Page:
With the Rams attempting to keep Steven Jackson fresh ahead of a potential trade, Richardson got off to a hot start, going into the Rams’ Week 9 bye with 62 rushes for 335 yards (5.4 yards per carry). It was a different story after the trade deadline, however, where S-Jax out-touched Richardson 175-46 over the season’s final eight games. Richardson got the rock just 24 times over the Rams’ final five contests, posting an anemic 70 yards from scrimmage. He’ll compete for the starting job this summer, but the Rams appear to prefer Isaiah Pead as their early-down runner.
Fast Finisher: Shane Vereen
That’s one way to put a slow regular season behind you. After scoring just four total touchdowns in Weeks 1-17, Vereen found paydirt three times across two postseason games. He caught seven playoff passes for 105 yards after notching only eight grabs in the regular season. Vereen’s January yards from scrimmage (162) was 40.5 percent of his regular-season total (400). The hot finish almost certainly solidified Vereen as Danny Woodhead’s heir apparent in hurry up/third down/passing situations.
Slow Closer: Brian Hartline
You could make the argument Hartline had a slow year outside of his 12/253/1 Week 4 outburst, but we digress. Hartline was particularly slow over the Dolphins’ final seven games, never surpassing five catches as he turned in a 25/342/0 line. Ryan Tannehill’s nominal No. 1 receiver was held below 50 yards four different times. None of that stopped the Dolphins from giving him a five-year, $30.775 million contract, of course. A No. 3 receiver stuck in a No. 2 wideout’s role, Hartline isn’t going to improve on his 74/1,083/1 2012 with Mike Wallace and Dustin Keller now in the fold.
Fast Finisher: Michael Floyd
It wasn’t just that Floyd caught 14 passes for 213 yards over his final two games. It’s that he largely did it with Brian Hoyer under center, the fourth quarterback to make starts for the Cardinals last season. Floyd’s eight grabs for 166 yards in Week 17 were both season highs, while his Week 16-17 yardage represented 37.9 percent of his rookie total. The beginning and middle to Floyd’s year were mediocre at best, but his finish suggests the 2012 No. 13 overall pick should be used to much greater effectiveness under living, breathing, actual QB Carson Palmer.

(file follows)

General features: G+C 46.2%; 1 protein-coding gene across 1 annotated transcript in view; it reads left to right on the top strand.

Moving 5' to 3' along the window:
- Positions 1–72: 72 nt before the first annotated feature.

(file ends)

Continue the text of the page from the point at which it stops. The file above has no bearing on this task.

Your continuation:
Slow Closer: Josh Freeman
Coach Greg Schiano is holding Freeman’s feet to the fire this offseason, routinely putting him on blast while passing up multiple opportunities to guarantee him the starting job. Perhaps it’s because Freeman fell apart down the stretch in 2012, tossing 10 interceptions to only six touchdowns over Tampa’s final five games. Freeman averaged just 6.23 yards per attempt over his final 209 passes, which would have been the worst in the league if extrapolated over the entire season. That means Freeman must “prove it” in 2013, both to Schiano and fantasy owners.
Fast Finisher: Joe Flacco
We’d seen great stretches from Flacco before, but nothing quite like what he did during the Ravens’ four-game run to the Super Bowl. Dispatching both the old (Tom Brady, Peyton Manning) and the new (Andrew Luck, Colin Kaepernick) along the way, Flacco roared to a 117.2 playoff QB rating. Along with it came an eye-popping 9.0 YPA, 11:0 TD:INT ratio and 285 yards per game. Flacco’s transformation really began in Week 14, when Jim Caldwell replaced a stale Cam Cameron at offensive coordinator. Prone to cold streaks and barely a career 60 percent passer, Flacco may never be an elite QB1, but has finally made the transition from fantasy hindrance to fantasy asset.
Slow Closer: Andy Dalton
Dalton’s struggles weren’t spectacular — he didn’t go down in a hail of interceptions like Freeman — but they were consistent. The red-headed sophomore surpassed 211 yards passing just twice over his final nine games, bottoming out in a dismal Wild Card performance. With the Bengals looking to notch their first postseason victory since 1990-91, Dalton completed just 14-of-30 passes for 127 yards, zero touchdowns and one interception. Discounting a Week 17 tune up where he played only two quarters, Dalton averaged 198.5 yards per game over his final eight starts. That number simply won’t get it done in the modern NFL. OC Jay Gruden has admitted Dalton has a “long way to go,” and that he must improve his touch and deep-ball accuracy. His weak arm makes it unlikely the latter will ever get better.